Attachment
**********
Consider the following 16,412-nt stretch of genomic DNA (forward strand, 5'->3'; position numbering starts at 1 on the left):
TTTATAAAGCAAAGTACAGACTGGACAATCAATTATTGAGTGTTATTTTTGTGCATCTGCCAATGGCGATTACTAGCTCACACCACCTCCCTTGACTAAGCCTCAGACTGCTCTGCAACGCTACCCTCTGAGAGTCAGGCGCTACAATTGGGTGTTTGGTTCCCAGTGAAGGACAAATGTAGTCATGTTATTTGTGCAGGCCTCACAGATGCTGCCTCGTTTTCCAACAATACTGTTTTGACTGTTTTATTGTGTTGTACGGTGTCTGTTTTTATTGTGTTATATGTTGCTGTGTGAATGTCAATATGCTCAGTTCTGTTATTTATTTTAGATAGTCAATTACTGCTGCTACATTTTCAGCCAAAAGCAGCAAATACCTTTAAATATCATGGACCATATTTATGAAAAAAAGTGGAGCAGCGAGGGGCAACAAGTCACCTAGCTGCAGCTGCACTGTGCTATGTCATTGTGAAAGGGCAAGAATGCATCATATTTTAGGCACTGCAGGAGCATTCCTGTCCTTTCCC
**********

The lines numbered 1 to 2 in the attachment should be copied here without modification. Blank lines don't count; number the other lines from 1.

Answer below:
Consider the following 16,412-nt stretch of genomic DNA (forward strand, 5'->3'; position numbering starts at 1 on the left):
TTTATAAAGCAAAGTACAGACTGGACAATCAATTATTGAGTGTTATTTTTGTGCATCTGCCAATGGCGATTACTAGCTCACACCACCTCCCTTGACTAAGCCTCAGACTGCTCTGCAACGCTACCCTCTGAGAGTCAGGCGCTACAATTGGGTGTTTGGTTCCCAGTGAAGGACAAATGTAGTCATGTTATTTGTGCAGGCCTCACAGATGCTGCCTCGTTTTCCAACAATACTGTTTTGACTGTTTTATTGTGTTGTACGGTGTCTGTTTTTATTGTGTTATATGTTGCTGTGTGAATGTCAATATGCTCAGTTCTGTTATTTATTTTAGATAGTCAATTACTGCTGCTACATTTTCAGCCAAAAGCAGCAAATACCTTTAAATATCATGGACCATATTTATGAAAAAAAGTGGAGCAGCGAGGGGCAACAAGTCACCTAGCTGCAGCTGCACTGTGCTATGTCATTGTGAAAGGGCAAGAATGCATCATATTTTAGGCACTGCAGGAGCATTCCTGTCCTTTCCC